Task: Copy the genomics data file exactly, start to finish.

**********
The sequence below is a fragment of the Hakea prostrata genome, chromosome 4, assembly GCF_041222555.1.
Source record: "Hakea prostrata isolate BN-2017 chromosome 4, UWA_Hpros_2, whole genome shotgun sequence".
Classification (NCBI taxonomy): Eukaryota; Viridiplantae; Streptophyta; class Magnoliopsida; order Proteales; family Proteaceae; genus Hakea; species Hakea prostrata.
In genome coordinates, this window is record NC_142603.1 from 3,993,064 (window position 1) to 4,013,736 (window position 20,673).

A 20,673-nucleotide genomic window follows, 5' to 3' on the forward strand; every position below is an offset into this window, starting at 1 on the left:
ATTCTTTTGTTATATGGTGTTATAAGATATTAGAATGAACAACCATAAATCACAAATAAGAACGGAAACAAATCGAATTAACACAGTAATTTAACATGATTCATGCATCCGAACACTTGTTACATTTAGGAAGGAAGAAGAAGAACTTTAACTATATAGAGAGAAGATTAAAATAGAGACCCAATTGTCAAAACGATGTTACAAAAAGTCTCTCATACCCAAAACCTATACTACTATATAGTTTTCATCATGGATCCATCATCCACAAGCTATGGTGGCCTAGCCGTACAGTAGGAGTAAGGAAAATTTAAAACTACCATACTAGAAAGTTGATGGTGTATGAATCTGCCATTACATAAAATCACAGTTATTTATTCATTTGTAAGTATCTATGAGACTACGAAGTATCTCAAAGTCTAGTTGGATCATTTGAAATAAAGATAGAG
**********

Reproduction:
The sequence below is a fragment of the Hakea prostrata genome, chromosome 4, assembly GCF_041222555.1.
Source record: "Hakea prostrata isolate BN-2017 chromosome 4, UWA_Hpros_2, whole genome shotgun sequence".
Classification (NCBI taxonomy): Eukaryota; Viridiplantae; Streptophyta; class Magnoliopsida; order Proteales; family Proteaceae; genus Hakea; species Hakea prostrata.
In genome coordinates, this window is record NC_142603.1 from 3,993,064 (window position 1) to 4,013,736 (window position 20,673).

A 20,673-nucleotide genomic window follows, 5' to 3' on the forward strand; every position below is an offset into this window, starting at 1 on the left:
ATTCTTTTGTTATATGGTGTTATAAGATATTAGAATGAACAACCATAAATCACAAATAAGAACGGAAACAAATCGAATTAACACAGTAATTTAACATGATTCATGCATCCGAACACTTGTTACATTTAGGAAGGAAGAAGAAGAACTTTAACTATATAGAGAGAAGATTAAAATAGAGACCCAATTGTCAAAACGATGTTACAAAAAGTCTCTCATACCCAAAACCTATACTACTATATAGTTTTCATCATGGATCCATCATCCACAAGCTATGGTGGCCTAGCCGTACAGTAGGAGTAAGGAAAATTTAAAACTACCATACTAGAAAGTTGATGGTGTATGAATCTGCCATTACATAAAATCACAGTTATTTATTCATTTGTAAGTATCTATGAGACTACGAAGTATCTCAAAGTCTAGTTGGATCATTTGAAATAAAGATAGAG